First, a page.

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Batang Ai, The Cultural Traditions & Rainforest of Borneo

Batang Ai is a special place where visitors can both experience the Borneo rainforest and learn about Iban cultural traditions.  The local communities have a vibrant living culture with a fascinating history that they are keen to share with the world.  The area is also home to the most significant population of orangutan in Sarawak.  These assets plus the abundant natural features of clear rivers, verdant rainforests and iconic wildlife make this a destination for the consummate traveller.  The Batang Ai region is also known as a model destination for sustainable community and nature-based tourism.

A vast area of rainforest has been protected via the 24,040 hectare Batang Ai National Park and the 192,800 hectare Lanjak-Entimau Wildlife Sanctuary, which abuts the 771,200 hectare Bentuang-Karimun National Park across the border in Kalimantan.  The proposed Ulu Sungai Menyang conservation area will add at least another 14,000 hectares of protected forest to this complex. All these areas have been declared as conservation sites, and form a globally significant biodiversity hotspot that provides valuable habitat for the endangered orangutan.  This area is also an important part of the Heart of Borneo initiative.

Batang Ai is one of Sarawak’s Iban heartlands with numerous communities dotted along the network of rivers that feed into the Batang Ai reservoir.  The typical dwelling for these communities is the longhouse: a village under one roof usually built adjacent to the river.  Rivers still provide the main access and the Iban in Batang Ai are expert boatmen, maneuvering their slender outboard-powered longboats through and around rapids and rocks.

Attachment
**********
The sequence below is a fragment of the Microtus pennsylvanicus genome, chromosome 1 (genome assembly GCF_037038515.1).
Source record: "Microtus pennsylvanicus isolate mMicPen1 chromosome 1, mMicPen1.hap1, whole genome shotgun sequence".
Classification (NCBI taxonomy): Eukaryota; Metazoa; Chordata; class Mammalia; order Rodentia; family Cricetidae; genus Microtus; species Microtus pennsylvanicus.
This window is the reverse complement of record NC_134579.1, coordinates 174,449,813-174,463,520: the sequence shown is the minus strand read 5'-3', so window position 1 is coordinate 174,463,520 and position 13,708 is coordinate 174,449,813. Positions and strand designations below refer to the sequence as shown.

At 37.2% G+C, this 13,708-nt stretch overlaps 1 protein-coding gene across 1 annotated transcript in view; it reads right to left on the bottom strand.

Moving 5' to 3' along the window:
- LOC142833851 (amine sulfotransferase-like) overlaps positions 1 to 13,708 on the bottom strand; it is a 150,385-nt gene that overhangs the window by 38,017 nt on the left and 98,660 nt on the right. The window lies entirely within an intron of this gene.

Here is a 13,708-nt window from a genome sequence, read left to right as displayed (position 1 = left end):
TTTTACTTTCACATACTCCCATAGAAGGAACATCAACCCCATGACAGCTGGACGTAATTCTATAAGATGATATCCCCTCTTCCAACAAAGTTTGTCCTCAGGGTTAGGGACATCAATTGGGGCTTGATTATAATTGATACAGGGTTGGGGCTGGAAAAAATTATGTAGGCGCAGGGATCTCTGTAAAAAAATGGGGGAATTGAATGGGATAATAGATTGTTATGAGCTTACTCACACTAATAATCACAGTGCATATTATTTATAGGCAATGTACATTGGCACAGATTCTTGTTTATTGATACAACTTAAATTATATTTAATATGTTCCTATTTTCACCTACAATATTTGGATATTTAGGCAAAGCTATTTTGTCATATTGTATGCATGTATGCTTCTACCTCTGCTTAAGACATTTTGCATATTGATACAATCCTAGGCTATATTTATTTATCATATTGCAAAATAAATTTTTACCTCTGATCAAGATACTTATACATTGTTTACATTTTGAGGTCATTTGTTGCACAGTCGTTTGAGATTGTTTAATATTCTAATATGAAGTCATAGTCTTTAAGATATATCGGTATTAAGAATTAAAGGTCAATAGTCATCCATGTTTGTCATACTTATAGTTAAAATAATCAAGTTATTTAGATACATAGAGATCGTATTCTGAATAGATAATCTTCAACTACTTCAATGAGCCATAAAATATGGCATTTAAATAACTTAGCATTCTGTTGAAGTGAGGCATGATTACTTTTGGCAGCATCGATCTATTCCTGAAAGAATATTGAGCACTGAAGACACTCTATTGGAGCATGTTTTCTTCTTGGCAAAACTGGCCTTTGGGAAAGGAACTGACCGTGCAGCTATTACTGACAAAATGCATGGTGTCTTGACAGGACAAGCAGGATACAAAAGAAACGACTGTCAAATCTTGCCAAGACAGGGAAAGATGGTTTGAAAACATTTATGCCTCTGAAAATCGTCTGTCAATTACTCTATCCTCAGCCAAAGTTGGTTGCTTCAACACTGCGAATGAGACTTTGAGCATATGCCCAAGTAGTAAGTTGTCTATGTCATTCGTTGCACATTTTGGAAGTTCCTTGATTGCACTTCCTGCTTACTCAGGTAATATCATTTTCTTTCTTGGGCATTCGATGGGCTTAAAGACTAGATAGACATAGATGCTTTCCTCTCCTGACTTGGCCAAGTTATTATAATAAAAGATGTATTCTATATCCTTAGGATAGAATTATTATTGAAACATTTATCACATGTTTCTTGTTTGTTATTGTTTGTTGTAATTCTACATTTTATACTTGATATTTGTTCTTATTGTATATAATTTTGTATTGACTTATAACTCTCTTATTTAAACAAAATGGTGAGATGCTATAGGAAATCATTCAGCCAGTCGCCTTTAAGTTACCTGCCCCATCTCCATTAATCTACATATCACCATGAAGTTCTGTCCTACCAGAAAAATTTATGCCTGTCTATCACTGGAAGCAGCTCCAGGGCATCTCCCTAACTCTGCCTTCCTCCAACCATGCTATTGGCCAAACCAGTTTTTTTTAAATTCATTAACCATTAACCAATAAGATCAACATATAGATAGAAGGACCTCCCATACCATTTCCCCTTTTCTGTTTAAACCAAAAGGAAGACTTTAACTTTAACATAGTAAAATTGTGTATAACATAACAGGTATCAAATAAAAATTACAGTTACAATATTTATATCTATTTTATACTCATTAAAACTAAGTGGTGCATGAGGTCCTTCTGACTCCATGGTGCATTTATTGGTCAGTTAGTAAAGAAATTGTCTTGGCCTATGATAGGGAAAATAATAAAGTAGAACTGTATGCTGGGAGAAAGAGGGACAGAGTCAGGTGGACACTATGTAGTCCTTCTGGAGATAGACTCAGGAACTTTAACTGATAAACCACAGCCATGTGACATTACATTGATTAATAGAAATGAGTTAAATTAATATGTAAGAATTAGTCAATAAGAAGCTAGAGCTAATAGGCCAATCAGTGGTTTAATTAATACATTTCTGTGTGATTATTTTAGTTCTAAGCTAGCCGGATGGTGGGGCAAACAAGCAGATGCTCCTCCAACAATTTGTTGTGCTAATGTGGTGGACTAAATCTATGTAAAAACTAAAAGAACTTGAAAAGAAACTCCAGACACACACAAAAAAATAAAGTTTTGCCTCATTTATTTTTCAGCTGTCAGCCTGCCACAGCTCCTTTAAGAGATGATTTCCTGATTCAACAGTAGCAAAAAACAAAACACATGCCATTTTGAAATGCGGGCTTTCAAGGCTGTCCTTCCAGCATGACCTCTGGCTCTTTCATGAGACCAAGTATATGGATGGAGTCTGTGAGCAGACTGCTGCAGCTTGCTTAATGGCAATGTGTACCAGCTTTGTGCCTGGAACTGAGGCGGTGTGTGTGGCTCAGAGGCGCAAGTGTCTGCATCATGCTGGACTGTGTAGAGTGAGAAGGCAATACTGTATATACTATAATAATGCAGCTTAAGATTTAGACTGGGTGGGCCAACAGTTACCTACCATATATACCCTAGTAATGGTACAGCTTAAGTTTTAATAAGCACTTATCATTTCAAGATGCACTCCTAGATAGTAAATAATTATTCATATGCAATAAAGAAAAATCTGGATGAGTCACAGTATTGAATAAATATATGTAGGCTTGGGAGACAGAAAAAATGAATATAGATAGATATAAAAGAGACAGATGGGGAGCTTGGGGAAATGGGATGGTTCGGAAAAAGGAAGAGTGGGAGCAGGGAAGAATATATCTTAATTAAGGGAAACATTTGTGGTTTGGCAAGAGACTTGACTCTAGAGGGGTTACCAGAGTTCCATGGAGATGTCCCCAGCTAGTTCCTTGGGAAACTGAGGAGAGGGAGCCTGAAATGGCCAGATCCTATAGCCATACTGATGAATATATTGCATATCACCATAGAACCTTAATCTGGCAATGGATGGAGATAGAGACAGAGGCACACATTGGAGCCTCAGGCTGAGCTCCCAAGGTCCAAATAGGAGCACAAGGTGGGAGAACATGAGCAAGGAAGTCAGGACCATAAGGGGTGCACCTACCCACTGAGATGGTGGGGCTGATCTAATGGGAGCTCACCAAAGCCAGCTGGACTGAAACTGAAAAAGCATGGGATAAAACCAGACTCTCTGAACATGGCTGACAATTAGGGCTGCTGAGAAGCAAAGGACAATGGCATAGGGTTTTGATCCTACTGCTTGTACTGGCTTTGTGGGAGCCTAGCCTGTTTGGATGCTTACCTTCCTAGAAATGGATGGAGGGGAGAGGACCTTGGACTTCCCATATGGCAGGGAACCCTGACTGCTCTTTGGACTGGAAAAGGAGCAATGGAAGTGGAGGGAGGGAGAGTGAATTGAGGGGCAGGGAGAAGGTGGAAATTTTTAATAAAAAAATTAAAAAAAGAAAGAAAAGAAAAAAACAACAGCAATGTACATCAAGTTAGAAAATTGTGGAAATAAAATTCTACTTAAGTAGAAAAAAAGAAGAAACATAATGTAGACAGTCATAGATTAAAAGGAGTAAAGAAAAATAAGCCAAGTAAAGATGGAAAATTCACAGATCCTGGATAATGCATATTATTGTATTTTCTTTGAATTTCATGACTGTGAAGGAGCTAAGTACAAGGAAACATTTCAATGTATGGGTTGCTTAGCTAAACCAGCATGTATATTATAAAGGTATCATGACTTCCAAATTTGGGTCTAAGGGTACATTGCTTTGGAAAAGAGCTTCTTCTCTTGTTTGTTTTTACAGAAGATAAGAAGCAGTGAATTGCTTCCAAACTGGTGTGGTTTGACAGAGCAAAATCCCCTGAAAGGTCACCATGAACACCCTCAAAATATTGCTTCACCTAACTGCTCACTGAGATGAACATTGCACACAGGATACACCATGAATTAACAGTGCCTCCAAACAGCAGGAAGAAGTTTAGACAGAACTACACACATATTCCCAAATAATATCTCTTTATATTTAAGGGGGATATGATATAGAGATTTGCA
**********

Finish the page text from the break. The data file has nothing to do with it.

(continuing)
Most of the ancestors of the Iban communities in Sarawak came from Kalimantan some 300–400 years ago.  They settled at Batang Ai and subsequently spread to other areas in Sarawak. Due to their relative remoteness, the longhouse communities of Batang Ai have retained much of their traditional character and charm.

The hydroelectric dam has effectively formed a lake and there are opportunities for boating or paddling from the main resort that is situated on edge of the lake. Many of the longhouses around the lake receive visitors and longhouse trips and overnight stays can be booked through local tour operators. The Iban communities in the Batang Ai area are still actively involved in farming and are, increasingly, turning to tourism to supplement their income.

There is a range of trekking possibilities at Batang Ai. The Batang Ai National Park has 5 established trails ranging in difficulty and distance from an easy 1.8 km to a strenuous 8.2 km. Borneo Adventure, the pioneer of tourism in Batang Ai, has had a long involvement with local communities and has developed a trekking trail network in the upper Delok river catchment. These trails pass through a mix of primary and secondary rainforest and include the Red Ape Trail, a trek through prime orangutan habitat.

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